"A pandemic affects us all; we are all feeling vulnerable and exposed, regardless of how much good we have in our lives. When we feel low, we are drawn to making negative comparisons between our own lives and lives of others. But when we are all vulnerable, we are more likely to see our shared humanity," Dr Allan explains.
"Coronavirus has levelled the playing field and built an instant sense of understanding between everyone"For Fiona, having the shared experience of the pandemic has led to an increase in two-way emotional support."I can offer reassurance to others and they have done the same for me. I guess I feel a constant emotional support coming from my friends and family which has really boosted my mood," she shares.
, anotherCosmopolitanreader, says her depression has felt lighter in recent weeks because the pandemic has allowed her to reflect on the harsh way she's been treating herself all this time by being in a permanent state of crisis."My brain works in crisis mode
all the time," she says. Seeing other people in anguish has helped Ana to recognise her"own negative emotions", and has given her the perspective to go a bit easier on herself."The coronavirus crisis has taught me something major: It's allowed me to see the deepness of my own pain," Ana shares."Although it is a bad time for the world, I do see the light at the end of the tunnel. And if there is a light for the world, then there is light for my depression, too."
Michael Hulchanski / EyeEmGetty ImagesGaining this kind of understanding into your own thought cycles and emotional patterns is invaluable in working your way out of them, says psychologist Dr Allan."When we are depressed, we get easily caught up in negative thought patterns, and can become negatively focused on negative thoughts about ourselves. This painful cycle can be broken if we can find a way to have some compassion for ourselves and our suffering. Compassion, and being gentle with ourselves, is a powerful antidote to self-criticism and shame," she explains.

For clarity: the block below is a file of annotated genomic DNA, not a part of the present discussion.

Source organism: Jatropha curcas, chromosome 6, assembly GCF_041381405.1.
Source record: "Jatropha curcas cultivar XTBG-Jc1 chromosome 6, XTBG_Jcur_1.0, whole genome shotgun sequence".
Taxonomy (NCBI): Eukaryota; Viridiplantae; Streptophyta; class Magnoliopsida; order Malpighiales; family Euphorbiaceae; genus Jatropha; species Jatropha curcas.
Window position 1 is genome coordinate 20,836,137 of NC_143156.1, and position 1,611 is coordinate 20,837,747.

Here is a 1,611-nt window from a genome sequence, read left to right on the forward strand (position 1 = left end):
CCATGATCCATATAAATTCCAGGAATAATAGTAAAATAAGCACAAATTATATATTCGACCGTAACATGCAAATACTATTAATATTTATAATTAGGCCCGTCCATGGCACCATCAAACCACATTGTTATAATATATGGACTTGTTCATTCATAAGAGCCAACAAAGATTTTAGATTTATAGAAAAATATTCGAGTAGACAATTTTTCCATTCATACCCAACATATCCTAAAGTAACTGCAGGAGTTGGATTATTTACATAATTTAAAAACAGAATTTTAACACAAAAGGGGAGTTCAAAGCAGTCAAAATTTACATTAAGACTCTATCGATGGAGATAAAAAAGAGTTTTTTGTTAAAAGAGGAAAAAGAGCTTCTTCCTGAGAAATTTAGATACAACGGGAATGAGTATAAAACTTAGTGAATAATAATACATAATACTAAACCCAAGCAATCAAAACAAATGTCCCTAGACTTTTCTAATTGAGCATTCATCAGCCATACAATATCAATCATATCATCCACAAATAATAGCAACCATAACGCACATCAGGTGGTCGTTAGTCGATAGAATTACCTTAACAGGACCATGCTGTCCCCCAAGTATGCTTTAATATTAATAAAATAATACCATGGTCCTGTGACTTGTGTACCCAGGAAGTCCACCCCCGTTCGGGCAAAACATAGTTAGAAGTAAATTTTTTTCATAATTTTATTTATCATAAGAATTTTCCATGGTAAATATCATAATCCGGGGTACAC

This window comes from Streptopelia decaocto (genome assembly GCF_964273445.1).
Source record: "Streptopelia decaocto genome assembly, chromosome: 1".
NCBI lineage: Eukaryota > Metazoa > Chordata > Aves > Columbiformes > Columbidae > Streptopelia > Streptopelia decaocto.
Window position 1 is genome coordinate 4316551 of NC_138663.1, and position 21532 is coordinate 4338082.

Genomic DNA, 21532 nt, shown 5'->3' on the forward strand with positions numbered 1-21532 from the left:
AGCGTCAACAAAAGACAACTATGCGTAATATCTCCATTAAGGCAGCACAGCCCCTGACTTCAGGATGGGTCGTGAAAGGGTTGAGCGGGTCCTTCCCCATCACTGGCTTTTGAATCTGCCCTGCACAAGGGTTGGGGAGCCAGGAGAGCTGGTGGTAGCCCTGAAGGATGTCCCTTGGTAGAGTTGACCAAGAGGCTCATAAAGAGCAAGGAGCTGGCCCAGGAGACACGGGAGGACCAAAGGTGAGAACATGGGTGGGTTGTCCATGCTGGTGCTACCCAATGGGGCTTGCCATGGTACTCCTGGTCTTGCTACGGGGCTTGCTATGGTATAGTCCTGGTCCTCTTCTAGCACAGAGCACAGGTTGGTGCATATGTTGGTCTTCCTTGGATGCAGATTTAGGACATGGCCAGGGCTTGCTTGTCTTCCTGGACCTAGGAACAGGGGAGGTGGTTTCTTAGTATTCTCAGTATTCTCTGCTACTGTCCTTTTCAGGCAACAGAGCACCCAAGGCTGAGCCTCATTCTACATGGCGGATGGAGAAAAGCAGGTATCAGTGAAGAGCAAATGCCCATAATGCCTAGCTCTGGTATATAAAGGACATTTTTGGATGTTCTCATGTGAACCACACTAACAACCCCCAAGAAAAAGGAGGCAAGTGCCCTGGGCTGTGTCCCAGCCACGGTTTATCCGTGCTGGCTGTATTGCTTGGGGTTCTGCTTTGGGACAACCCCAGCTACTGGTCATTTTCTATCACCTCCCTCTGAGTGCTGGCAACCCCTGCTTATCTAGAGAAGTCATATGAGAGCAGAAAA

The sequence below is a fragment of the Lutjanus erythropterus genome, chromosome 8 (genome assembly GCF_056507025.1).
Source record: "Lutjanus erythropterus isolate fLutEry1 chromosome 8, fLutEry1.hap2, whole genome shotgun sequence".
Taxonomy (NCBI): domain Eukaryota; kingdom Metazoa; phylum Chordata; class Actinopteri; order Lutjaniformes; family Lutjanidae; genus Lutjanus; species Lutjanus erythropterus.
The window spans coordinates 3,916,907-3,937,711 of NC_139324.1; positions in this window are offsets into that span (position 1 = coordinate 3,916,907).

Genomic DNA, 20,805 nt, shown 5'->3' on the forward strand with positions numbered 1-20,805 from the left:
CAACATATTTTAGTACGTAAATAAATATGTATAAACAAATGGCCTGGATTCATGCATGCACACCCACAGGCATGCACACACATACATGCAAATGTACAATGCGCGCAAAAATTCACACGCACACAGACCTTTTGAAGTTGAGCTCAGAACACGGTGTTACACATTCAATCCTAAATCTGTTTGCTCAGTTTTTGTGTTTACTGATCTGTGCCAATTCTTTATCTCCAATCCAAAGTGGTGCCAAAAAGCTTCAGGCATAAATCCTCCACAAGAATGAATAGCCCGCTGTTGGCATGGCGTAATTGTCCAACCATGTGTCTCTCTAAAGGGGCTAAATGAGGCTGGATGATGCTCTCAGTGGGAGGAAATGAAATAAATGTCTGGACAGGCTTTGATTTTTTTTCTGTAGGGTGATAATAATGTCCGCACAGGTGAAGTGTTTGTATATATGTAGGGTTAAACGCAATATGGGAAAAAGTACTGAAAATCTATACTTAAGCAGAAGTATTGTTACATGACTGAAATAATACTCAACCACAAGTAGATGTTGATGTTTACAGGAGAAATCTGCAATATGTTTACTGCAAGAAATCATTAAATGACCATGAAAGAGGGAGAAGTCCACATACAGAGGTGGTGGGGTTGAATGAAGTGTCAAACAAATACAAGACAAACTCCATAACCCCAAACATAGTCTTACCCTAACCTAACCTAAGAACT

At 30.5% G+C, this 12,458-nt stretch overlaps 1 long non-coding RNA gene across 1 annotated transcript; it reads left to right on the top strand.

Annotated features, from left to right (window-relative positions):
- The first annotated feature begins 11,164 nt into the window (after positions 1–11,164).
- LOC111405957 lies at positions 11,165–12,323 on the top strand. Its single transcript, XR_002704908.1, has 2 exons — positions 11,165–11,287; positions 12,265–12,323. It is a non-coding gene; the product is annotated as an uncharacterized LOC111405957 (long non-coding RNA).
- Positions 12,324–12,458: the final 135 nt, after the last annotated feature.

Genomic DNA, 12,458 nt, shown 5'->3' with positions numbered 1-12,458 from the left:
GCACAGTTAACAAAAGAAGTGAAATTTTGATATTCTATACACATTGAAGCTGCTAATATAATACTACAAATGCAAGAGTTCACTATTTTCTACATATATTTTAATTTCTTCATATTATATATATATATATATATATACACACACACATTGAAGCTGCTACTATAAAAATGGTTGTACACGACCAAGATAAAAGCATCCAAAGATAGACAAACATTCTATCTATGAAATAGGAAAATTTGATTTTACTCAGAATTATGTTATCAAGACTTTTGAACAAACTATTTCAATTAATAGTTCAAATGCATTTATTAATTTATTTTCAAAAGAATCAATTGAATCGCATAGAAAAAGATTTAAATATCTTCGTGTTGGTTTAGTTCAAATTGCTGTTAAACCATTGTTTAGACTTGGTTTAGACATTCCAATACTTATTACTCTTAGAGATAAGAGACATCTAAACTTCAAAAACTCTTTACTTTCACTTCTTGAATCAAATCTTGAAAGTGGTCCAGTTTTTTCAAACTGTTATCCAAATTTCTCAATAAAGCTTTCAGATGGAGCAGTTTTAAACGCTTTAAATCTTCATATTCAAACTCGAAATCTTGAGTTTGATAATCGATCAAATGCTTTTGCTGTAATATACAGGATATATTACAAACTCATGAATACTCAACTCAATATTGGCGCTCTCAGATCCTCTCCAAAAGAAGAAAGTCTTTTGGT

Mental health is a complex thing, and is as unique to each individual as their fingerprint. Which is precisely why other people are reporting feeling demonstrably worse during the coronavirus lockdown - not better."It is entirely natural to feel low, sad, anxious and fearful at the moment"
"My depression has got worse," sharesLaura Wilson, 25."I have always felt anxious about uncertainty, and of course this is one of the most uncertain times for all of us. We don’t know what’s going to happen or when this will be over, and things are changing every day." If she stays off of social media and stops reading so many news articles, Laura says manages to distract herself from feeling so low, but if she falls back into that pattern it triggers those same feelings for her.
And if you are one of the people whose depression is feeling darker during this time, there's absolutely nothing wrong with you, reminds the doctor."It is entirely natural to feel low, sad, anxious and fearful at the moment. We are facing threatening and uncertain times, and dealing with significant limitations on things we may usually take for granted like our health, our freedom, and our physical relationships," reassures Dr Allan.
CosmopolitanUKThere are things you can do to improve your mental health, however. Things that, hopefully, won't feel like a mountain to climb. Read more: Cosmopolitan UK »